How Snow Can Damage Your HVAC System

Winter weather is known to wreak havoc on your home's monthly energy bill, but sometimes icy and snowy weather can have an equally profound impact on the inner workings of your HVAC system. From snow accumulation that restricts airflow to damage caused by massive icicles careening down to earth, winter can be a treacherous time for your HVAC system. As such, it's important to understand how snow and freezing temperatures can damage your HVAC system, as well as ways to avoid experiencing any issues.

When it comes to your home's HVAC system, airflow is the name of the game. Thus, it may come as no surprise that two of the main ways snow and ice can affect your system are by blocking air intakes and exhaust lines (per Presidential Heat and Air). However, sometimes it's already too late by the time you clear the snow, as a substantial amount of moisture has already found its way into your HVAC system after melting and refreezing. Thankfully, though, there are a number of effective ways that you can prevent your HVAC system from falling victim to winter snow damage.

Snow can restrict airflow

While the average HVAC system is fairly adept at dealing with rainfall, snow and ice can present a problem since they take longer to evaporate and will linger on your HVAC unit if not manually cleared (per Perfect Degree HVAC). This can cause your system's airflow to be severely compromised, which puts a great strain on the system at a time when you're already relying on it heavily. Snow and ice can even lead to a significant drop in performance or costly repair bills, which is why you should clear precipitation from your HVAC system whenever you notice an accumulation.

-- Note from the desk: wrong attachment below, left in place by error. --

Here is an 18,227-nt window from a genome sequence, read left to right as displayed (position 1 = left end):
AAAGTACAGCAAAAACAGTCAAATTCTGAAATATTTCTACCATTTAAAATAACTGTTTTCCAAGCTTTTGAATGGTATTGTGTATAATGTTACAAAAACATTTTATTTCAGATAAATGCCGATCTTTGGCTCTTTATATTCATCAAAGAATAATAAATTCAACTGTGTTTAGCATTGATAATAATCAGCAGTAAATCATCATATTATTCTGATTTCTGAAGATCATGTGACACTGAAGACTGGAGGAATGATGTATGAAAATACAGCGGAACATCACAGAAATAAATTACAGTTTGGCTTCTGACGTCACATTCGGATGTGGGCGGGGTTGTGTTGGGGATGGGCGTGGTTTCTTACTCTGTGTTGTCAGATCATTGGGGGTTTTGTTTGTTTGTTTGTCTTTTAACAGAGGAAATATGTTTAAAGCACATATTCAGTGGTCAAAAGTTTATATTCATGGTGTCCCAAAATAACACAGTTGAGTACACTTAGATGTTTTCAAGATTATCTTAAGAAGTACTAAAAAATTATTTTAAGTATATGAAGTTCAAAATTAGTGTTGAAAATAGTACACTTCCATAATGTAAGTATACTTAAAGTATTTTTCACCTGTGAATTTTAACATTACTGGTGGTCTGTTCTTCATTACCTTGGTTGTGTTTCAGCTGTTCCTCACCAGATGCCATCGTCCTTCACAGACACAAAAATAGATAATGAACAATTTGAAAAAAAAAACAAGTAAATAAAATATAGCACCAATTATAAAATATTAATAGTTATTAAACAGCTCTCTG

However, before you bust out the icepick to clear ice from your HVAC system, you'll want to remember that you're dealing with an expensive and relatively delicate piece of machinery. According to Air Xperts, using a broom or a brush is much safer for your system when it comes to removing snow. If, however, you have to deal with accumulated ice, you should consider using hot water to soften it up instead of picking away at it with a sharp tool.

Your HVAC coils can freeze

Most experts recommend changing your home's HVAC filters at least every few months in order to optimize your home's energy efficiency and minimize strain on your system. However, ensuring that your home's HVAC filter is unencumbered by dust and debris might be even more important than you think when winter rolls around. This is because a dirty air filter can cause your HVAC system's coils to freeze due to restricted airflow (per American Residential Services). This happens because clogs restrict the amount of moisture that your HVAC system's condensate lines are able to drain.

Unfortunately, frozen moisture in your system's condensate lines can quickly lead to frozen HVAC coils, causing a noticeable deterioration of your system's ability to heat your home. In fact, it may also lead to your system failing to work at all, meaning you will need to rely on space heaters to heat your home until a repair specialist is able to fix your HVAC. Thankfully, replacing your air filter before winter weather strikes is an inexpensive and effective way to keep your system running throughout winter's wet and icy weather.

Other winter HVAC issues

While restricted airflow and frozen coils are probably the largest concerns your HVAC system will face every winter, they are far from the only unfortunate fates that can befall it. One such occurrence that takes many homeowners by surprise every winter is their HVAC system getting damaged by falling icicles. According to Presidential Heat and Air, some icicles can become heavy enough to damage your HVAC cabinet or its internal electronics after they break off from your home's gutter or roof. While this phenomenon won't happen to the majority of homeowners over the course of an icy winter, it is still worthwhile to clear the icicles above your HVAC system as a precautionary measure.

On the other hand, a less dramatic, yet far more dangerous issue to be concerned about over the winter is a carbon monoxide leak. According to Burchoil, winter represents the peak season for cases of HVAC-related carbon monoxide poisoning. As such, it's a good idea to have your system inspected by a professional and to test your home's carbon monoxide detectors in case the strain winter puts on your home's heating system causes a carbon monoxide leak.